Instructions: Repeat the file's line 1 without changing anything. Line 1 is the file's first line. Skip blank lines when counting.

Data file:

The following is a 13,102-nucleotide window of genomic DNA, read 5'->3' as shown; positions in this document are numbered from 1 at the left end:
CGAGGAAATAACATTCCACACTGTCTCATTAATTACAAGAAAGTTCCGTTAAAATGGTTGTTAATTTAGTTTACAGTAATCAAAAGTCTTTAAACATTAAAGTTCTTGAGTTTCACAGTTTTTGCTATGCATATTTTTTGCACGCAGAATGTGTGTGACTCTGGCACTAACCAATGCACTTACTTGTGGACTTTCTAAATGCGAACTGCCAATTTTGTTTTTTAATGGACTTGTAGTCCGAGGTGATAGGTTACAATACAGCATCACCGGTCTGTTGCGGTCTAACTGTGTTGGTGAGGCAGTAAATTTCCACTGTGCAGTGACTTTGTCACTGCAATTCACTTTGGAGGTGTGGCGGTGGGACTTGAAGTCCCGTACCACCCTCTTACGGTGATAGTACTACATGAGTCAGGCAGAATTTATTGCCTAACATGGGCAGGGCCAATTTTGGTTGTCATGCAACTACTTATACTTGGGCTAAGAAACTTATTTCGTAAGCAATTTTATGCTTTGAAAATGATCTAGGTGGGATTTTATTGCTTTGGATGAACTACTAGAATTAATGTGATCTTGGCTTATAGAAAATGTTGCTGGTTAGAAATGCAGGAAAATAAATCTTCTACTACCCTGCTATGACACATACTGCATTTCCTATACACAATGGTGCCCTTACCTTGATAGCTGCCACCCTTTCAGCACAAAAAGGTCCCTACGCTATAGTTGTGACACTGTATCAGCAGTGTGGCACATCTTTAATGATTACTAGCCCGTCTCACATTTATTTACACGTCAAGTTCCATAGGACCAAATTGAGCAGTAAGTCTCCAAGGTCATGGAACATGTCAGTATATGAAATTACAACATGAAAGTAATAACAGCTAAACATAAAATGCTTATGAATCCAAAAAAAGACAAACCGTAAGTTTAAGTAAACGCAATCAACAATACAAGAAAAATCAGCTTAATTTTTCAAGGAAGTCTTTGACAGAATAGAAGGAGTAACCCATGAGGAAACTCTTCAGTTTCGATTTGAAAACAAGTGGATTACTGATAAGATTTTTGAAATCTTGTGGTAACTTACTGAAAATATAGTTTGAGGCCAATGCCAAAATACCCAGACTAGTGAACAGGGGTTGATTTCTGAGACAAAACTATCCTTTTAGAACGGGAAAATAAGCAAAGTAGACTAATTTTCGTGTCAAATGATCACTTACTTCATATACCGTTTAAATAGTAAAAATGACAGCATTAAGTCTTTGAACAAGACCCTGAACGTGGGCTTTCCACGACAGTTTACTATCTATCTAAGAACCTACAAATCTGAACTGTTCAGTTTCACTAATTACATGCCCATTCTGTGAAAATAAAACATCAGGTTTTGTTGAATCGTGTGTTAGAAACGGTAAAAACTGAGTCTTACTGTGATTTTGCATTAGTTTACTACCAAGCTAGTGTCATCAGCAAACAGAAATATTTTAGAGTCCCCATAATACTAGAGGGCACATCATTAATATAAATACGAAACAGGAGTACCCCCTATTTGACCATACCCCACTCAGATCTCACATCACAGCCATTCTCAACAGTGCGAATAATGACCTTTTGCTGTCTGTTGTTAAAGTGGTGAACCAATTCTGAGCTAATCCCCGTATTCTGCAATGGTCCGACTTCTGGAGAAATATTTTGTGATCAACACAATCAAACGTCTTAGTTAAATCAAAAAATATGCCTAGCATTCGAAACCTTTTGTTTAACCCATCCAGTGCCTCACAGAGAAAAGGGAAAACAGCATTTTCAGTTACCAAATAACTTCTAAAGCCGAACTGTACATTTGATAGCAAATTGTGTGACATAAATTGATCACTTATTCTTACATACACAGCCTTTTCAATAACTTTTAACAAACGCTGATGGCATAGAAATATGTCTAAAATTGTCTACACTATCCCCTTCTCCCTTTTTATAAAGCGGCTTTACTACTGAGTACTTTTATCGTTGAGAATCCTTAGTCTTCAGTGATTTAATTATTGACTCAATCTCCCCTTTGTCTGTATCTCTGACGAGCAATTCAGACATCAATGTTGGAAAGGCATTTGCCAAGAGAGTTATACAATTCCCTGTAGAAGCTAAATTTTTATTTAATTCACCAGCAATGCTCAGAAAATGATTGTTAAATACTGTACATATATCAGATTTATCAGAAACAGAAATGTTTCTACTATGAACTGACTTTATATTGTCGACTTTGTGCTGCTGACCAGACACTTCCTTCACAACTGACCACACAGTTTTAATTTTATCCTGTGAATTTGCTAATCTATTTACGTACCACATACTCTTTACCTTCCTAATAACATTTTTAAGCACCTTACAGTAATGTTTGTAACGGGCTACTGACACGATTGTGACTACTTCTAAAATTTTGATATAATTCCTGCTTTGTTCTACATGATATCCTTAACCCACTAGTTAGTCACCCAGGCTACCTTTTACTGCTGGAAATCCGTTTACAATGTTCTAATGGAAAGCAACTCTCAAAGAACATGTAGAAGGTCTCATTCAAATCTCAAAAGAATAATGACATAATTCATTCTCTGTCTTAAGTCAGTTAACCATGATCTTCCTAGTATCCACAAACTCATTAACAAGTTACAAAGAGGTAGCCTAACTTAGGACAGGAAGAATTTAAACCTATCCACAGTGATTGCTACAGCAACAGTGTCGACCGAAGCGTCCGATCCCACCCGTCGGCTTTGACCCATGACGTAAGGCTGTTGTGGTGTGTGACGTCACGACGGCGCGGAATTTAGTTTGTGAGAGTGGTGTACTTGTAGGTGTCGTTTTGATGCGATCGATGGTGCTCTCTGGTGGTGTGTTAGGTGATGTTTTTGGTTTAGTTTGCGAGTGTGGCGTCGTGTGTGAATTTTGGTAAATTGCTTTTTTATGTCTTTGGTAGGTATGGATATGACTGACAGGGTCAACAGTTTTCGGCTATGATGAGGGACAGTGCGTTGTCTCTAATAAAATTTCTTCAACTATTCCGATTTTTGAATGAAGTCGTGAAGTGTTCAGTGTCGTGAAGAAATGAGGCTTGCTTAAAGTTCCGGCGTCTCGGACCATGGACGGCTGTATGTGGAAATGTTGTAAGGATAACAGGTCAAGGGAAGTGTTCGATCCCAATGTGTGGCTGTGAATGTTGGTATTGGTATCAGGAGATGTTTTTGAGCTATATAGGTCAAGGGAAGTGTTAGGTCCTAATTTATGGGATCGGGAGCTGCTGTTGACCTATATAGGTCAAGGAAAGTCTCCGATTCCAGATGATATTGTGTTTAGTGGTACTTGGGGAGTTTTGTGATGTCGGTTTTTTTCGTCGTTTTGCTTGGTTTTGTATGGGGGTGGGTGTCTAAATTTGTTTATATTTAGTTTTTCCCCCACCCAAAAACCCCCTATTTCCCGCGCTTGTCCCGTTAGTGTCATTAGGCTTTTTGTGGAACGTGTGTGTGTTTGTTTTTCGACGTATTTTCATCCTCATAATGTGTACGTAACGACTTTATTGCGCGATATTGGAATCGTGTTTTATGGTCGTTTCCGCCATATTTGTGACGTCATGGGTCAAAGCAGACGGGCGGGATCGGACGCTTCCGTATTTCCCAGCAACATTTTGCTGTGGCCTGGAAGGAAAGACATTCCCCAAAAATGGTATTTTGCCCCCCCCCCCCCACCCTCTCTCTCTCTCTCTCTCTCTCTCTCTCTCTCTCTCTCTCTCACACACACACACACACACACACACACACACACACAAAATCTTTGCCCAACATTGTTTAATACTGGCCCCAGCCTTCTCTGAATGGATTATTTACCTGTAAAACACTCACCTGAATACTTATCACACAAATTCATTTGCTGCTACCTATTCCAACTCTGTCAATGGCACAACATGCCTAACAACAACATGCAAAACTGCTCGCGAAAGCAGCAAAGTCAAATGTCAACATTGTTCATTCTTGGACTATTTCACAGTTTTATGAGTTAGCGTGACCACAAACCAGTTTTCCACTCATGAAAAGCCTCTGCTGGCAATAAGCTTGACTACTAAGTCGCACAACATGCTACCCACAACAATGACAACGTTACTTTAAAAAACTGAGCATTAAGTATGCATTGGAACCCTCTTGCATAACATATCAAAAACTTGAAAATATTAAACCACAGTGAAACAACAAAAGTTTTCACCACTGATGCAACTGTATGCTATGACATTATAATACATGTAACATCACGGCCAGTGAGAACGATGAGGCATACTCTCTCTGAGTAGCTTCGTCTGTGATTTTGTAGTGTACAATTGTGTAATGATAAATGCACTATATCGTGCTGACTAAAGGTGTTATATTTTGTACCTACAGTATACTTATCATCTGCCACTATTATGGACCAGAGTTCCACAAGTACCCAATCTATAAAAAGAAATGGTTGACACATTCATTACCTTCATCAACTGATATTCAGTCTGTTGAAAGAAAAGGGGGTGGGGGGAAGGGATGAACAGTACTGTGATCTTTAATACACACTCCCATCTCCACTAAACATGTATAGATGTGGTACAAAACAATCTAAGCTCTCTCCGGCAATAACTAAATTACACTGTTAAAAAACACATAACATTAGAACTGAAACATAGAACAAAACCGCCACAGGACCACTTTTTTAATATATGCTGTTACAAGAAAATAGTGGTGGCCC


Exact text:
The following is a 13,102-nucleotide window of genomic DNA, read 5'->3' as shown; positions in this document are numbered from 1 at the left end: